Finding the best Roku device a few years ago was simple – essentially there were only a few models available at one time, and the distinctions between them was pretty clear. These days? Not so much.
The good news is that, once you dig into it, the Roku lineup isn't as complicated as it seems. At the top, there's the Roku Ultra that offers Dolby Vision and Dolby Atmos playback for $99.99 – about $30 less than the similarly spec’d Amazon Fire TV Cube and nearly half the price of the $179 Apple TV 4K. Then, at the bottom, there's the HD-ready Roku Express that's just $30 (about £25, AU$40).
That said, the best performance-per-dollar value in the Roku lineup is the middle-of-the-road Roku Streaming Stick+ that offers 4K/HDR streaming at half the cost of the Roku Ultra. Sure, you're missing out on some high-end features with it, but for the majority of folks the Roku Streaming Stick+ has all the right features for the price.
OK, but what if you want to upgrade your speakers at the same time? In that case, check out the Roku Smart Soundbar. It's not the best soundbar on the market, but it will markedly improve the sound you're getting from the TV's built-in speakers, plus it comes with a Roku 4K/HDR streaming device built right in. It's a great value.
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The Roku Streaming Stick+ is perfect for owners of modern 4K HDR TVs. Although many of these televisions have their streaming services built in, if you opt for a cheaper set then the built-in operating system might be slow and difficult to navigate.
The Roku Streaming Stick+, in comparison, is lovely and snappy to operate. It's equipped with every major streaming service, and you can use its built-in search functionality to find content across many of them.
One note of warning is that although the hardware itself supports 4K/HDR content, this isn't a standard across all streaming services just yet. Amazon and Netflix are early adopters, but others haven't been quite so quick on the uptake.
A final point is that the Streaming Stick+ only supports HDR10 rather than the expanded functionality of the Dolby Vision HDR standard. The amount of content that makes use of Dolby Vision is currently very small, but if you want to be completely future-proofed then you might want to opt for a Chromecast Ultra or an Apple TV 4K.
The Roku Premiere might be able to oust its sibling with similar 4K capabilities at a cheaper price tag, though that only affects those of you who can buy it in the US.
Read the full review: Roku Streaming Stick+
If you want to get your Full HD 1080p TV hooked up with streaming services, then your best bet from the Roku lineup is currently the non-plus Roku Streaming Stick.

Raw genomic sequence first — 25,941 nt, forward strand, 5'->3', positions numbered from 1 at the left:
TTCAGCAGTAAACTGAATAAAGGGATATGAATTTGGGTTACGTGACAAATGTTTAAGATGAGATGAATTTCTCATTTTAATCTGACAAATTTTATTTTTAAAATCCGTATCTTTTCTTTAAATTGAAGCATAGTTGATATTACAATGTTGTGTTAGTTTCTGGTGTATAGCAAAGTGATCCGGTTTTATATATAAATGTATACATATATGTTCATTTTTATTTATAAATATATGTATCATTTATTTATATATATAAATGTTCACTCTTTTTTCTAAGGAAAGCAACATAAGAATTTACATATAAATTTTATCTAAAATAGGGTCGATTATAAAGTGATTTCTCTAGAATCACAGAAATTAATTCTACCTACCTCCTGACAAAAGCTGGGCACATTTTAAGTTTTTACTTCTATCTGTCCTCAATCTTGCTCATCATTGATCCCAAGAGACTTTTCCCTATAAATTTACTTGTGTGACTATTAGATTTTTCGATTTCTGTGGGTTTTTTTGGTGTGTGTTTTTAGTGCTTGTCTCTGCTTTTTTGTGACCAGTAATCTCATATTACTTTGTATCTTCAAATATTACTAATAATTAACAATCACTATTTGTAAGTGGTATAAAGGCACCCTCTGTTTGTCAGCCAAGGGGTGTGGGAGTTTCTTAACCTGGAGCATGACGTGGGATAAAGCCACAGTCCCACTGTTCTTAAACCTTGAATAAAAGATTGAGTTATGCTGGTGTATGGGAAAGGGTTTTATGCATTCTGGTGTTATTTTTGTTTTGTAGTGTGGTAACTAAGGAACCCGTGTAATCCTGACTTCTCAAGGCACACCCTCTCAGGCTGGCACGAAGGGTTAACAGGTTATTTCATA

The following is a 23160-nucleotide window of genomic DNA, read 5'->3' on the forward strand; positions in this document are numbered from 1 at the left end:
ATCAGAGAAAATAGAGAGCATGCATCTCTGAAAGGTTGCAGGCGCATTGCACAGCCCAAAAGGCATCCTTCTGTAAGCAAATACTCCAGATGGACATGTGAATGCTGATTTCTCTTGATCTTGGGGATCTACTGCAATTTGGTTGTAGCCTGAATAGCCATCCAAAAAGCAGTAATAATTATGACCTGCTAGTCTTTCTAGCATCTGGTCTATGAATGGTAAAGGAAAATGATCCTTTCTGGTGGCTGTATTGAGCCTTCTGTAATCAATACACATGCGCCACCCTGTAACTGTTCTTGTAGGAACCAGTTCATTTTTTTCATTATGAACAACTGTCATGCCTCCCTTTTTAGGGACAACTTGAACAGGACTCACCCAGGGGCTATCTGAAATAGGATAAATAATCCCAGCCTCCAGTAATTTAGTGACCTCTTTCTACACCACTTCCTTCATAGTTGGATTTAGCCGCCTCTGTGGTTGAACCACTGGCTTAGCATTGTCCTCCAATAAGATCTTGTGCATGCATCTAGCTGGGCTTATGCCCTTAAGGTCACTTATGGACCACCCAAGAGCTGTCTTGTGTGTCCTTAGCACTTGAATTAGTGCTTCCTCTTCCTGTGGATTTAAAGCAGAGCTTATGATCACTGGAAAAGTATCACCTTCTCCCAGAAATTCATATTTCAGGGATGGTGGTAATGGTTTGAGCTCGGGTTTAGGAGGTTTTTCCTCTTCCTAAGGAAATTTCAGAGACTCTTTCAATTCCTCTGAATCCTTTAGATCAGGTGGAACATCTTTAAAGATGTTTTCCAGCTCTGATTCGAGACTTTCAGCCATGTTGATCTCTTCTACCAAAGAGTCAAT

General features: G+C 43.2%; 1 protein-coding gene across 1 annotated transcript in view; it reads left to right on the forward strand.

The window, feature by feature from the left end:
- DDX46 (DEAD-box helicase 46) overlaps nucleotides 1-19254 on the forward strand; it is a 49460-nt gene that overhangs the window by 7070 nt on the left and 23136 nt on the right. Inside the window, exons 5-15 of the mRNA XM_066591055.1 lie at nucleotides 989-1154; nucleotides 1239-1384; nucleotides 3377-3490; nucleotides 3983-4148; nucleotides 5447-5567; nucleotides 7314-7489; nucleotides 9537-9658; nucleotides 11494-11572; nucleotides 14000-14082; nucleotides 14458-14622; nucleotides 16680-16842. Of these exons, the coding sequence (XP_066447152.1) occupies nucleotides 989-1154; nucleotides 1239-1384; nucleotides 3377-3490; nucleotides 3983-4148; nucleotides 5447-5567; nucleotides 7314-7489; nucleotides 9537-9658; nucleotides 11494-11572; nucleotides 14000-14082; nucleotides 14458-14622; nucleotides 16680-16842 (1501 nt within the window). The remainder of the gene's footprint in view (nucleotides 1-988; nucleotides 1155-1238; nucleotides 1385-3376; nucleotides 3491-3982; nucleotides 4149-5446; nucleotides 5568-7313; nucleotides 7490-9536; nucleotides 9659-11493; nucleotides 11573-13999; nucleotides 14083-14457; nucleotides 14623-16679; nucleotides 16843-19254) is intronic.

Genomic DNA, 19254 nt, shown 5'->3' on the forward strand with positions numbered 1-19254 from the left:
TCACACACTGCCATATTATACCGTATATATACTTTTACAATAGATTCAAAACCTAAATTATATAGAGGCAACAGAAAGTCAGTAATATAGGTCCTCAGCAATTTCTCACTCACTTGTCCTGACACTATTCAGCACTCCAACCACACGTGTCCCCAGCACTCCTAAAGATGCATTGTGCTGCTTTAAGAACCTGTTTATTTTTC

It's got the same great operating system as its more expensive sibling, and the same wide variety of apps (although, naturally, not in 4K HDR).
The biggest issue with the device is that it's not available internationally. UK readers with HD TVs are better off going for a streaming stick from a competitor such as the Amazon Fire TV Stick or Google Chromecast – as the dirt-cheap UK equivalent, the Roku Express, has a number of connection issues and sluggish loading times.
Read the full review: Roku Express
Currently a US-only product, the Roku Smart Soundbar is an attempt to to fix two of the biggest problems that have long plagued TV owners – awful audio and outdated smart TV interfaces – with one elegant solution.
For its price and its design, we think the soundbar performs decently well. It has no issues with getting loud and filling small and medium-sized rooms, and the volume doesn’t really crackle or distort at any point. It’s surprisingly controlled all the way through.
It's not going to outclass Dolby Atmos systems, but it's a basic 2.0 soundbar plus a streaming player for under $200. It's brilliant for anyone interested in upgrading their basic setup without breaking the bank.
Read the full review: Roku Smart Soundbar
Another US-only product, the TCL 6-Series R635 is both an amazing budget TV as well as a fantastic Roku device. The TV uses the latest version of Roku TV, which means that it supports everything from Netflix, Hulu, Sling TV and Amazon, to lesser-known channels like Pluto.tv, tubi, Crackle and others.
If you’re a cord cutter, you’ll love the Featured Free section of the homepage that shows you what's available for free on the different services and Roku’s own streaming service, The Roku Channel, which provides its own collection of entirely free movies that change in and out every few months. These are invaluable resources for cord-cutters who want live cable-free, and a great alternative to channel surfing for folks who still have a box.
One nice surprise TCL and Roku tucked into the TV is that it’s Screencast-ready – a handy feature that allows you to cast content from your mobile device to your TV. This is nice if you have a group of friends over and they all want a turn showing their favorite YouTube clip, or if you want to use your TV as a digital picture frame when family comes to visit.
If you're looking for a new TV with Roku built-in, this is the one to get.
Read our full review: TCL 6-Series R635
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